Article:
It all starts with a compassionate act. Or is it murder? That depends on your perspective. Is Mary a hero or a killer? It’s this fluidity of morality in Lifetime’s brilliant new series, Mary Kills People (Cameron Pictures/created by Tara Armstrong), that makes the show so intriguing. The stakes are high, literally life and death, and the tension never slackens. There’s barely a chance to catch your breath over the course of the entire six episodes. This is television at its finest.
At its core, Mary Kills People is about flawed individuals who are desperately battling to overcome their very nature to help others who are suffering. Des Bennett is the most damaged of the bunch. He is played with remarkable flair and absorbing depth by veteran stage and screen actor Richard Short. The multidimensional Dr. Mary Harris, an overworked single mother with a lethal pastime, is exquisitely played by Caroline Dhavernas of Hannibal, Off the Map, M. Night Shyamalan’s Devil, and more.
If you thought the first four episodes were fraught with pulse-pounding tension, wait until you see the unbelievable turn of events that threaten to tear apart everything Des and Mary have… including their trust in each other. The fatal two-hour season finale airs on Lifetime tonight at 10/9C.
“He’s nothing if not troubled,” Richard spoke with a charm that rivaled Connery’s Bond. “Someone asked me the other day if I could describe Des in one word. I chose ‘human’ because he’s very flawed, as we all are. It’s just that his flaws really come to the fore throughout the show.”
Richard landed the role in a fairly standard way: he was sent the script and told to make a tape if it was a project that interested him. It gripped him immediately, so he sent over an audition he did in his bedroom via his iPhone.
“The next thing you know, I’m cutting short a holiday in France and going straight to Toronto to get fitted for rubber gloves,” he laughed. “I didn’t meet or even know anyone on the project until we got up there.”
The series boldly examines the charged question, “Which is more humane, to prolong life at all costs or to allow terminal patients to end their suffering.” Because of a childhood tragedy, Mary firmly believes that her way is the more compassionate answer. This is her calling. Des, on the other hand, is a surgeon who lost his license and is seeking a way to validate his life by continuing to help others. Or at least, that’s what he tells himself. He comes across as a carefree charmer, but just below that enviable surface, Des is fighting a personal battle the makes even his terminal patients feel sorry for him. It is this peculiar relationship between Mary and Des that makes this series so compelling.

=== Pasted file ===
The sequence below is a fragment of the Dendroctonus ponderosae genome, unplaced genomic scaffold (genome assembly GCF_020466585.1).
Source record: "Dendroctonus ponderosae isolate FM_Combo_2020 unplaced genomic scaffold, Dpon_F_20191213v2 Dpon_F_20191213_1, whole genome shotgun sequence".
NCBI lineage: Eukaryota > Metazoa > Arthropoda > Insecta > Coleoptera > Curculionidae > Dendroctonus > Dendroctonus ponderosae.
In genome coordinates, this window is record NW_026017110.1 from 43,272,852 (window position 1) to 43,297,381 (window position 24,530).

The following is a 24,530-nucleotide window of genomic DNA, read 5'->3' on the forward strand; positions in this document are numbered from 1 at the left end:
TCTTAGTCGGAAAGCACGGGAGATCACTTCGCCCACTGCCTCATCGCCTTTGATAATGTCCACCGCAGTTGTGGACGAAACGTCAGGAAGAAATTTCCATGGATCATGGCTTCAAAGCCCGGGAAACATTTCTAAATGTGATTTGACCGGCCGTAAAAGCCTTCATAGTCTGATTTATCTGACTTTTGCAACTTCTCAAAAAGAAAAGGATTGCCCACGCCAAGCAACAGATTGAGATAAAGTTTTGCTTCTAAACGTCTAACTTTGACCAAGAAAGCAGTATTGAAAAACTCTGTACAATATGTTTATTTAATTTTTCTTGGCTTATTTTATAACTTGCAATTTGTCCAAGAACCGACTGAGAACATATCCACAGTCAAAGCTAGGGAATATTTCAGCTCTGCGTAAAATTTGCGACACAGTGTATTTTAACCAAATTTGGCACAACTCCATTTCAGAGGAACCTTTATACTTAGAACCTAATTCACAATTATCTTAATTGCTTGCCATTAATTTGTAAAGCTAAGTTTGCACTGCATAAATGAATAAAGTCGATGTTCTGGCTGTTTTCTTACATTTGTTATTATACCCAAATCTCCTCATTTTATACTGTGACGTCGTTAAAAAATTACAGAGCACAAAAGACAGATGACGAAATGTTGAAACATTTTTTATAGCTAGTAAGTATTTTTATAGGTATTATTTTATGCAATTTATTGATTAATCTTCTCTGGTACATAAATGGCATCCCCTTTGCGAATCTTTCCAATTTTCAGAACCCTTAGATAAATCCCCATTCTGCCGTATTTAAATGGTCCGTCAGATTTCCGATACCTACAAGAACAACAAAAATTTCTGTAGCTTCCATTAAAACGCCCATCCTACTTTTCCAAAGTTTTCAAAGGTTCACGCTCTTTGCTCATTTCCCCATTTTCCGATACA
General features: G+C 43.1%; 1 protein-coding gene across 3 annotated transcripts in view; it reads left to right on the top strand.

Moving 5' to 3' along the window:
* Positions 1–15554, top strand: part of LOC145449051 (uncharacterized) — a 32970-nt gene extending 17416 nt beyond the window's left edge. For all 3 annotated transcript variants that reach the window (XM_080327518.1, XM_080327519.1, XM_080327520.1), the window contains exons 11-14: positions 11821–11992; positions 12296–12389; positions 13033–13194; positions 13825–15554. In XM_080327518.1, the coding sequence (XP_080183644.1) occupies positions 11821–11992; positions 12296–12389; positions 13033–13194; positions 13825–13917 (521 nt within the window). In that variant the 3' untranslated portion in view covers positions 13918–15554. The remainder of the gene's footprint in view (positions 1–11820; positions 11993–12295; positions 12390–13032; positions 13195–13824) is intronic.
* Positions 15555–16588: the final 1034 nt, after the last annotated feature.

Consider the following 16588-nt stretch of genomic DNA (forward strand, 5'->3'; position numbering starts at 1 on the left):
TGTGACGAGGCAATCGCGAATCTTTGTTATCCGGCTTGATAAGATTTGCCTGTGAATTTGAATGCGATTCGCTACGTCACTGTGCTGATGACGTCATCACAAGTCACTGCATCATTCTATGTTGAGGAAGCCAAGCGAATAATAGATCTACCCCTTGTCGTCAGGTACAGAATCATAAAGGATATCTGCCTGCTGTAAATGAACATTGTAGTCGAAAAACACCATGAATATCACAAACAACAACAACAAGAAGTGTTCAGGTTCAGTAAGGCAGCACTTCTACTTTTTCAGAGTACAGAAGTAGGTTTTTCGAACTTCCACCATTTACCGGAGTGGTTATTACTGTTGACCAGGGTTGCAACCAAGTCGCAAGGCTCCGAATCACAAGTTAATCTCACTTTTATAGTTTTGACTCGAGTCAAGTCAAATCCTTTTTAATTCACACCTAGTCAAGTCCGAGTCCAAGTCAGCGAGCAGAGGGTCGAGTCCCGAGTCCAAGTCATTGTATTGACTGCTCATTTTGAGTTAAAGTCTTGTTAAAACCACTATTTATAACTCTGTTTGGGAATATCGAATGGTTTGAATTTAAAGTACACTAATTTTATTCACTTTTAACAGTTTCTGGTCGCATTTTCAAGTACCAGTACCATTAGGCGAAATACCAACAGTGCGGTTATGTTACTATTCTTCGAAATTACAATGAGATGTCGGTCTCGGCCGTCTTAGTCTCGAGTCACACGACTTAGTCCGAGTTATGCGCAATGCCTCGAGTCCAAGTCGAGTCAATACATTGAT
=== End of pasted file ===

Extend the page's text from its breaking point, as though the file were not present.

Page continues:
“Their relationship does seem to be one of the key strengths of the show,” Richard agreed. “It’s unique because it’s completely platonic. They are two friends. We have to be careful not to give anything away about tonight’s finale, but because of this relationship, they can go deeper and they can hurt each other more. It cuts like a knife when it’s a friend, and these two are almost like a brother and a sister. We love each other, and being a man and a woman on modern television who are not in bed together… I think that’s why people see this as such a really strong relationship.”
A good bit of the chemistry that Mary and Des have stems from the fact that Richard and Caroline get along “famously” off-screen.